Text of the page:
My mother’s laparoscopic surgery at the University of Virginia Health System went splendidly with the best possible outcome. Part of the day’s success is due to medical skills, but it’s also due to the UVA hospital staff members who treated my mother with respect, dignity, and gentleness at every point of the day.
Mom did not need to be admitted, but we did spend the night after surgery at a hotel about two blocks from the hospital rather than doing the 60 mile drive on the same day. Interestingly she spent lots more time in recovery than she did in the surgery itself. Spending a minimum amount of time at a hospital is one way to avoid age-associated hospital complications.
Just about everyone, from the first person we met in admissions to the physicians who performed the surgery — even the woman who escorted my mother to the car — took the time to offer explanations and engage us in conversation. They kept us calm and well-informed, speaking directly to my mother even though my dad and I were right there. As mother left us to go off to surgery my dad was overcome with emotion. A nurse standing with us near the elevator, struck up a conversation, rode down in the elevator with us, and chatted with my father for a few minutes before taking us to the waiting area.
I am especially grateful that so many people worked overtime to offer support, because the hospital’s construction, combined with arriving in cavernous, noisy, and TV-filled admissions and waiting areas, caused a good deal of initial confusion for two people in their 80’s, even with their adult kids along. With all of the construction why not spend just a bit to set up a small quiet waiting area for elders who want to read or talk quietly or simply be a significant distance away from noise and televisions? Nothing fancy, just peace and quiet.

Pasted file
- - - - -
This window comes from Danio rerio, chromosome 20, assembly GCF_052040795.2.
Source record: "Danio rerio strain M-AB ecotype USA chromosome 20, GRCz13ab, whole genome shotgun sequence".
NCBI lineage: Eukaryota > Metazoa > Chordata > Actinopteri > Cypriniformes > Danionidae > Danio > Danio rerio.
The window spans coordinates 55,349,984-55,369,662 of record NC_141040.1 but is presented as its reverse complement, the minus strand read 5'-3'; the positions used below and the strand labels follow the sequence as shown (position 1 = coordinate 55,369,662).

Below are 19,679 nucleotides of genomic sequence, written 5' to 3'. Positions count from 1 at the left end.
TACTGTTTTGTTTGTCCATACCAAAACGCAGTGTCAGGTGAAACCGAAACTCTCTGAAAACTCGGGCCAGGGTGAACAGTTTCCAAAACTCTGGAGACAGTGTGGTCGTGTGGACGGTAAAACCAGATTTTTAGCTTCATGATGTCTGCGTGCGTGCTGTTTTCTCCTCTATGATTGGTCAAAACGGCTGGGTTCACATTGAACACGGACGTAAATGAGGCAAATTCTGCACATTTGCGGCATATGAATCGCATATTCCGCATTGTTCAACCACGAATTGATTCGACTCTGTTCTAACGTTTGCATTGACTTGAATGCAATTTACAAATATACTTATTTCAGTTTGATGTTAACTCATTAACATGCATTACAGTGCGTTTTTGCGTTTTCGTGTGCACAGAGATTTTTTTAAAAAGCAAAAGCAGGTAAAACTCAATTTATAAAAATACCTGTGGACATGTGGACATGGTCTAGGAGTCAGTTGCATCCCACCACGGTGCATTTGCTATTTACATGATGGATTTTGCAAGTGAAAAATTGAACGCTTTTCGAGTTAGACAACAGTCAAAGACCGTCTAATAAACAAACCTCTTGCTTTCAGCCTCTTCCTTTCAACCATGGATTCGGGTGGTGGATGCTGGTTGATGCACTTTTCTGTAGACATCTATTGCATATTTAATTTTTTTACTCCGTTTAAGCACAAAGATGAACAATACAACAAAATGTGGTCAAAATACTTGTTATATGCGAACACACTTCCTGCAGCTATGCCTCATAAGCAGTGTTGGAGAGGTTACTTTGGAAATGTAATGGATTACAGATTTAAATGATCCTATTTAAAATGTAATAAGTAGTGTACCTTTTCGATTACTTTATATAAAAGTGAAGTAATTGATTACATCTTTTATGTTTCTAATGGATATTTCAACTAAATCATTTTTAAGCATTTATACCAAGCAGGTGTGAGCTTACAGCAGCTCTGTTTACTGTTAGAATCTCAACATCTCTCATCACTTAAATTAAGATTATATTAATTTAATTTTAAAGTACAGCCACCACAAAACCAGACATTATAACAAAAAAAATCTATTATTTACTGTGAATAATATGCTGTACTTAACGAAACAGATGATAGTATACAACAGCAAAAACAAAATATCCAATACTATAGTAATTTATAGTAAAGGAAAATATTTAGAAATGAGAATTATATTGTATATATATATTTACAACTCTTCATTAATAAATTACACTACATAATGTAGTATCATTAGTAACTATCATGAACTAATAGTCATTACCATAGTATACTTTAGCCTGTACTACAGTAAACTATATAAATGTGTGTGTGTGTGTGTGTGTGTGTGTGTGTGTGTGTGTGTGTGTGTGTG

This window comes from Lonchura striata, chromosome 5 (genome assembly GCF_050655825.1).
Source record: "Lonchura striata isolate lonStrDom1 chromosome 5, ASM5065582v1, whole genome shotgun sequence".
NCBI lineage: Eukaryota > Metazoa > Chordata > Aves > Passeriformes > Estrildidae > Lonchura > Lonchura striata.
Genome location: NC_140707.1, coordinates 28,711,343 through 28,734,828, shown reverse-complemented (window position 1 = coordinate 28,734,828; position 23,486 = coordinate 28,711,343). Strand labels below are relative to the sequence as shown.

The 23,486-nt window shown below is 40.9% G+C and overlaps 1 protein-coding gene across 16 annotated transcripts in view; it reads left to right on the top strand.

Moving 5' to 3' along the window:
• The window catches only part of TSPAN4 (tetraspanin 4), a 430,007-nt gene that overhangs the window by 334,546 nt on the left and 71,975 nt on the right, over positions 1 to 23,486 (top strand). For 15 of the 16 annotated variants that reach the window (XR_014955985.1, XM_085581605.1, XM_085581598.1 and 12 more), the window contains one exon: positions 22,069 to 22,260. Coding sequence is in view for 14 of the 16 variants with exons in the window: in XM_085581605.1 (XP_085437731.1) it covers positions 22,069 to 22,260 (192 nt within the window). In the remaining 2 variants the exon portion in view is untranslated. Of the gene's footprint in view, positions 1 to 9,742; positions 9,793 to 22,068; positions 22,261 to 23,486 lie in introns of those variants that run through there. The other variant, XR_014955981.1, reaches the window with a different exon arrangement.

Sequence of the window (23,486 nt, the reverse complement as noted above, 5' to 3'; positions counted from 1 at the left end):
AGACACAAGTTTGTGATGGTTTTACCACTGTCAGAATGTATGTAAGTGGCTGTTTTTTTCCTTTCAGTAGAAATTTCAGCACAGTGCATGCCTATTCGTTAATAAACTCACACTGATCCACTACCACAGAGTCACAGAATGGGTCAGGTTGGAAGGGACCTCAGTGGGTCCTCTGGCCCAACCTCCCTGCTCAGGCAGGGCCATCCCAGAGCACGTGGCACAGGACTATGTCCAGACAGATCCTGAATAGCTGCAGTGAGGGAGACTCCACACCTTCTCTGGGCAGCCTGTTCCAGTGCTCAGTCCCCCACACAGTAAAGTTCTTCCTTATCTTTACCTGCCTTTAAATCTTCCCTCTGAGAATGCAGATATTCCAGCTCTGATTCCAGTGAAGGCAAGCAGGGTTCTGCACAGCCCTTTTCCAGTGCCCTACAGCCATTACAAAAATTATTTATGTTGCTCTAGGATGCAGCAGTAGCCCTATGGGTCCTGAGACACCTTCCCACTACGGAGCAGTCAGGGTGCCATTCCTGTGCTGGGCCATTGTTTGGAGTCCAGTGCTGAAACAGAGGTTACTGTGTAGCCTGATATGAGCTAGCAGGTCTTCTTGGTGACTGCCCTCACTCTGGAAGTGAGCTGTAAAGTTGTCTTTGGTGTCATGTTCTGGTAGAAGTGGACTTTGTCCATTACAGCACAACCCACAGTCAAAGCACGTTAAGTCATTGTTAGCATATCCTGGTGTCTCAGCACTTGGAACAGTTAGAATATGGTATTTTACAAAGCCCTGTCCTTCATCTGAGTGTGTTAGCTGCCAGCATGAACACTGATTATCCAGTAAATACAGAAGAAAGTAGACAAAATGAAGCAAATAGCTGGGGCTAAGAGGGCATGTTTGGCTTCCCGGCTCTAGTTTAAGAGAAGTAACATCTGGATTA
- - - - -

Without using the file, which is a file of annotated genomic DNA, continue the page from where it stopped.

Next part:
Now nurses always seem to have strong people skills, and the UVA nurses who assisted my mother were as strong and friendly as they come. However, I was especially struck by the physicians — surgeons, residents, and fellows — who took the time to explain things, listened and responded warmly, and gave the impression that they had all of the time in the world to be with us (We knew that they did not have lots of extra time, because our family member who is a medical resident was working her very last day of residency at a distant hospital location.)
You feel amazingly secure sending a family member away to surgery on a hospital gurney with people who have used their precious extra minutes to get to know a bit more about that person than just the mere medical details.
Our thanks to all of them.